Finance officials are gathering in Washington for the spring meetings of the International Monetary Fund (IMF) and the World Bank.
The proceedings start with the release of the IMF's economic forecasts on Wednesday, culminating with a series of ministers' meetings at the weekend.
The IMF needs to appoint a new managing director
One of the issues hanging over these events is the choice of a new managing director for the IMF following the recent resignation of Horst Koehler.
Meanwhile, ahead of the meeting, the World Economic Forum says in a new report that the world is failing to reach its own modest goals to tackle health, hunger, poverty and the environment.
More effort needed
The meetings of finance and development officials will be discussing progress towards achieving the United Nations Millennium Development Goals, a set of agreed targets for tackling poverty-related problems by specific dates.
The report from the World Economic Forum concludes that governments and others are making only a third of the effort needed to achieve the goals.
It also identifies what it calls some disturbing trends: the proportion of people who are hungry is likely to increase in the Middle East, sub-Saharan Africa and South Asia.
Hunger is on the rise in some countries, a report says
It says 96 countries are not on track to reach the objective of primary education for all children by 2015.
It also says there is little evidence of a serious effort to curb greenhouse gas emissions which are thought to cause global warming.
The report notes progress in some areas, with China, for example, making significant strides in reducing poverty.
But it also says that making progress in other areas will require the rich countries to match their verbal commitments with action and resources.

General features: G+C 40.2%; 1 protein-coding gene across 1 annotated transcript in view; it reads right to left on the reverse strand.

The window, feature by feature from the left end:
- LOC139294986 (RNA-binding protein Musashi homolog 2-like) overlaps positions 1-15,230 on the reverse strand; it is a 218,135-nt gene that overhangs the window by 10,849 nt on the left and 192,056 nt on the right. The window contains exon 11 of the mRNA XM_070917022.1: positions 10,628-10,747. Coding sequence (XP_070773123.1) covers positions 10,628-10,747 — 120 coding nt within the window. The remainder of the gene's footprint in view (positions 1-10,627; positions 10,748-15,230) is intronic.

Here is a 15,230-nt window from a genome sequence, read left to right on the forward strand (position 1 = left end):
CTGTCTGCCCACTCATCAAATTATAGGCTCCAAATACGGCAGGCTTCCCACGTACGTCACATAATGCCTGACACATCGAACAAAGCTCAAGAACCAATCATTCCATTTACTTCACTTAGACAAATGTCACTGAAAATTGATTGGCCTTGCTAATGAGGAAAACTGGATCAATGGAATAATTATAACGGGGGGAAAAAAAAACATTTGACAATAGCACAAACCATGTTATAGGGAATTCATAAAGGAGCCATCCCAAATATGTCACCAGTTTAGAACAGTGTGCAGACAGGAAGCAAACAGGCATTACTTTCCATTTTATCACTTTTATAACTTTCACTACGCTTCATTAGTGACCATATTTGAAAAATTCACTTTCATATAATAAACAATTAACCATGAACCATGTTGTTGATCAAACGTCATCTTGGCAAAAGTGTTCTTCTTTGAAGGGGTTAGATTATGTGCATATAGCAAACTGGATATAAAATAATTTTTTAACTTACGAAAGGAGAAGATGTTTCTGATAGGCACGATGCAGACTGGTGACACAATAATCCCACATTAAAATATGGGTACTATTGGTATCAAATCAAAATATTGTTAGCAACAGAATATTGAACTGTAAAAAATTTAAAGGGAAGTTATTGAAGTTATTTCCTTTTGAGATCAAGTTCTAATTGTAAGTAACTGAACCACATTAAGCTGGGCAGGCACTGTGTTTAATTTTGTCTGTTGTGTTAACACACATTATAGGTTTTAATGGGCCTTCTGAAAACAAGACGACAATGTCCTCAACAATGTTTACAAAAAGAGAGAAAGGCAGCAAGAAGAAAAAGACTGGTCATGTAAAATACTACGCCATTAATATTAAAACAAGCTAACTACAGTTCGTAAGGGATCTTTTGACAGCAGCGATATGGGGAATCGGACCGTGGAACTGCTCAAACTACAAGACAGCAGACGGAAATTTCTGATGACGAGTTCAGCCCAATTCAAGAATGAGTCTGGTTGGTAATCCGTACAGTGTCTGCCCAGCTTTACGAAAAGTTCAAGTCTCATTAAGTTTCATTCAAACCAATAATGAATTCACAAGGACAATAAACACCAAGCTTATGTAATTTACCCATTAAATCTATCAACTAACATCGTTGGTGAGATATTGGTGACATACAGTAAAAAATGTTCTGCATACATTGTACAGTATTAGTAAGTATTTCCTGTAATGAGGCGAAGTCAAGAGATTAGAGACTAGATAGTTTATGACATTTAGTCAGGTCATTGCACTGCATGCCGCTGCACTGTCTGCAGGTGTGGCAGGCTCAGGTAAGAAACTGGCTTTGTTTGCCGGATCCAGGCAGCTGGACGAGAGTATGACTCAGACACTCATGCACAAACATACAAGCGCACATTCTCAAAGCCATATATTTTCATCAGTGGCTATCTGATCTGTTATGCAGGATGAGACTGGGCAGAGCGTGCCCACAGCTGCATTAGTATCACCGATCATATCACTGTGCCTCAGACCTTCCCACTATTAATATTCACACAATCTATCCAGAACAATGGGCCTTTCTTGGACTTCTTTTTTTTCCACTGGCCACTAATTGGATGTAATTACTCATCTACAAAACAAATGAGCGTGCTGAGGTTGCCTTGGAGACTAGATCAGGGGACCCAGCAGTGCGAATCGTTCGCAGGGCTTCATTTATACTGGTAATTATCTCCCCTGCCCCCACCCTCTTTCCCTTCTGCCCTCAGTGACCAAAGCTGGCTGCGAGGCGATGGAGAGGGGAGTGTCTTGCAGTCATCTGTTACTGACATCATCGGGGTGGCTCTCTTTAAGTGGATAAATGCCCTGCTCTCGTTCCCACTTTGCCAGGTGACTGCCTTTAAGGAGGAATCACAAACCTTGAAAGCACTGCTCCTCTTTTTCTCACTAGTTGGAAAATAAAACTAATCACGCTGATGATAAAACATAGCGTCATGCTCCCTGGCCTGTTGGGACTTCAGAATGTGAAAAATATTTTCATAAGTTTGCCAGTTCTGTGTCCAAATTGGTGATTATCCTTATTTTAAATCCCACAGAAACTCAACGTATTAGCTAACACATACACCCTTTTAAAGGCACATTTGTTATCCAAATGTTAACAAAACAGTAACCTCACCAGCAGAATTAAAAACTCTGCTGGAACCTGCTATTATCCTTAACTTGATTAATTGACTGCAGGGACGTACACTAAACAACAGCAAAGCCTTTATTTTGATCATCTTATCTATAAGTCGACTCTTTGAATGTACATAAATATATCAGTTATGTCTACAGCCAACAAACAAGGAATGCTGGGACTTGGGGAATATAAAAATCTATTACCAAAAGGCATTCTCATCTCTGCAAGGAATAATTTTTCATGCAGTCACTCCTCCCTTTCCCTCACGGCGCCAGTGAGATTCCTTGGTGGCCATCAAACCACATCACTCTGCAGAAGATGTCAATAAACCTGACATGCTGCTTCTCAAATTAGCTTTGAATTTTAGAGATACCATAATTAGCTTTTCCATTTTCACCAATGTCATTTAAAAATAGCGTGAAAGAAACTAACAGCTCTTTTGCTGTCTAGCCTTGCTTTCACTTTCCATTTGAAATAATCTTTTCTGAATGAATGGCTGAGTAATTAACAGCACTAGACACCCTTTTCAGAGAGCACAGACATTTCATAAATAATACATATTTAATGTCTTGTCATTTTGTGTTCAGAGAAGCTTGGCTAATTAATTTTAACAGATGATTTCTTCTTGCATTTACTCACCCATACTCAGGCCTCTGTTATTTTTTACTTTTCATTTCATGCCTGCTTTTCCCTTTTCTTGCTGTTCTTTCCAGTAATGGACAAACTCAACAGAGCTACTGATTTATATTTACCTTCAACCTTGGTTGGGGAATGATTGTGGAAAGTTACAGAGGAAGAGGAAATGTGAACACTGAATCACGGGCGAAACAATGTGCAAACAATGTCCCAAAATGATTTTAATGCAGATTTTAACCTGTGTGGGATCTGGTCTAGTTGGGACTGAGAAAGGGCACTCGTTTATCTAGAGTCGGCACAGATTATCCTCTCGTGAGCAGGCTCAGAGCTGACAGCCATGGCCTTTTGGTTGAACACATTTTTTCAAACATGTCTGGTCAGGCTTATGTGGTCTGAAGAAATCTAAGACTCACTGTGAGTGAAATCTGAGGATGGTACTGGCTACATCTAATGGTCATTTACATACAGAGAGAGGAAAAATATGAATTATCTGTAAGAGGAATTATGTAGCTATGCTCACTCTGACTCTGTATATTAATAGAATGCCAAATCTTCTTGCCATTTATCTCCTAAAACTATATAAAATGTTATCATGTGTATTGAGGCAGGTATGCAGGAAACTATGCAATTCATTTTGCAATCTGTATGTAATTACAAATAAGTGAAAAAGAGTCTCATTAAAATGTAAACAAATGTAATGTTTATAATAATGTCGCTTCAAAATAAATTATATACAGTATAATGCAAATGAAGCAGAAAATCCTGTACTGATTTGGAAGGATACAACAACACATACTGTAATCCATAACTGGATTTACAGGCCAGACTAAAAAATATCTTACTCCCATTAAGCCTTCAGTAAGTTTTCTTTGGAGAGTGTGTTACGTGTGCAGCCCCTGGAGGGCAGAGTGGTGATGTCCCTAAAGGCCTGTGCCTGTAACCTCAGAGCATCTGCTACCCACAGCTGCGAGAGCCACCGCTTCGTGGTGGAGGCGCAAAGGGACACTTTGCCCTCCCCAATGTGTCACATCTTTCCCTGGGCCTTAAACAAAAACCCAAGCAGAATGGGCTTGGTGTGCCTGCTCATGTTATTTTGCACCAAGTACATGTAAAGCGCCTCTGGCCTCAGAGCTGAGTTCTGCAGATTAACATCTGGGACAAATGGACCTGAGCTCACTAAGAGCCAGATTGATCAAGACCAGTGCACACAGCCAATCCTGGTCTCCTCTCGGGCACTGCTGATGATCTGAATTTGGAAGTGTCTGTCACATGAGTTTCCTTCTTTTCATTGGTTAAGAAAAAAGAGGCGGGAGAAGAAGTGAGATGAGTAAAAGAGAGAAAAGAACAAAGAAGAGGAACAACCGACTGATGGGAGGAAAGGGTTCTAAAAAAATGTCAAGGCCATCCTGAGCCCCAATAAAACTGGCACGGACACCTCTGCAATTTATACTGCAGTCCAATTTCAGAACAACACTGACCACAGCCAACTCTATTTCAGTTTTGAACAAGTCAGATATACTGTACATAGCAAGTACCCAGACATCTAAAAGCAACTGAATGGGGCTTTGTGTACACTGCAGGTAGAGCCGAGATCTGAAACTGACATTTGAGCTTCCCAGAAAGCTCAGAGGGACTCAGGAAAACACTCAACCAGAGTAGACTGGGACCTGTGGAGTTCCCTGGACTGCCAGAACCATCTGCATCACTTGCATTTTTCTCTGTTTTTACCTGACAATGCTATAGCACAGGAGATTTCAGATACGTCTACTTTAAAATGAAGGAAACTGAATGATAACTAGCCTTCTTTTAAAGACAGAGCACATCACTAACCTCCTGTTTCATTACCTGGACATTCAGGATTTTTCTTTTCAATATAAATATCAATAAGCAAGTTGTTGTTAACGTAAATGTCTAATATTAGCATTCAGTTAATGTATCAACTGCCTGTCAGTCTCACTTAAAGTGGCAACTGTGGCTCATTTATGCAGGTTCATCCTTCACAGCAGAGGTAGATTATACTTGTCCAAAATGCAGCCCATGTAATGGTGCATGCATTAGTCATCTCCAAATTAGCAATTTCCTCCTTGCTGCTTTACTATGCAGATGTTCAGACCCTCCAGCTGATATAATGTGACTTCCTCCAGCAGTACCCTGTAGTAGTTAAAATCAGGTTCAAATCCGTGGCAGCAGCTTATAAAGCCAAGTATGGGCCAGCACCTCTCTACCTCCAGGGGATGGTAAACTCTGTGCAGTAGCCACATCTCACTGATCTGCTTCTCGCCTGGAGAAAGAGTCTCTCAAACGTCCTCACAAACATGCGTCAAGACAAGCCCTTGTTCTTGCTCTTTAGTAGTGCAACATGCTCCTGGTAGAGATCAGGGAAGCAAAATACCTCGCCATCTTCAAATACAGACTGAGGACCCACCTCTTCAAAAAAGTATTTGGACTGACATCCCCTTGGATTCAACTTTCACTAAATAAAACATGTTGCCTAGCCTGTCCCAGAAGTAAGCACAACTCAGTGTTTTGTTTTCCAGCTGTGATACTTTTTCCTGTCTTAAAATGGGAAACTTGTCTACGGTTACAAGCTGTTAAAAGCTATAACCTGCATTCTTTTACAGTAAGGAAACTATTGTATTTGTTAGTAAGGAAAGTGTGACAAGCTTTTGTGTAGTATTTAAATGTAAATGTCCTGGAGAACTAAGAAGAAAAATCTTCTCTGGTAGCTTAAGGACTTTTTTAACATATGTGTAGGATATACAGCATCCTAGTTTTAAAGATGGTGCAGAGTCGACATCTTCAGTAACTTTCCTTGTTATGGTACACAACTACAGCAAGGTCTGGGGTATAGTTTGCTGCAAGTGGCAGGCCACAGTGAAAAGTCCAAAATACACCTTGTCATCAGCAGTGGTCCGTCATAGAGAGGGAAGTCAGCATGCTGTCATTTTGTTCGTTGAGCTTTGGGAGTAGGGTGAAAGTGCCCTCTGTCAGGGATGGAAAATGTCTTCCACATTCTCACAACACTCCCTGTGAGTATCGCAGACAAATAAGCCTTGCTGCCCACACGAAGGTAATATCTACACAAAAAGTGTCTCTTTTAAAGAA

The report from the independent World Economic Forum comes a few days ahead of the World Bank's own assessment of progress towards the Millennium Development Goals.
The selection of the new IMF head will also dominate the meeting.
The selection process of the head of has aggravated some old grievances among IMF members.
Under an informal deal from the early days of the IMF, a European always heads the organisation, while the World Bank is run by an American.
Now, many IMF member countries regard this arrangement as anachronistic and objectionable.
The feeling is shared by developing countries and by rich nations left out of the arrangement.
Mr Rato has widespread support
Two groups of countries have called for the job to go to the best candidate, regardless of nationality.
But the chances are increasing that the new IMF boss will once again be a European, chosen in the first instance by the European Union.
The former Finance Minister of Spain, Rodrigo Rato, now has the backing of the EU.
He is also thought to have the support of the US and many Latin American nations.
There have been other nominations, three tabled by the Egyptian member of the IMF board.
One of those nominees is Egyptian, one a naturalised American and the third British.
The Bulgarian finance minister has also been nominated.
But with so much support now apparently behind Mr Rato, he will be a difficult candidate to beat.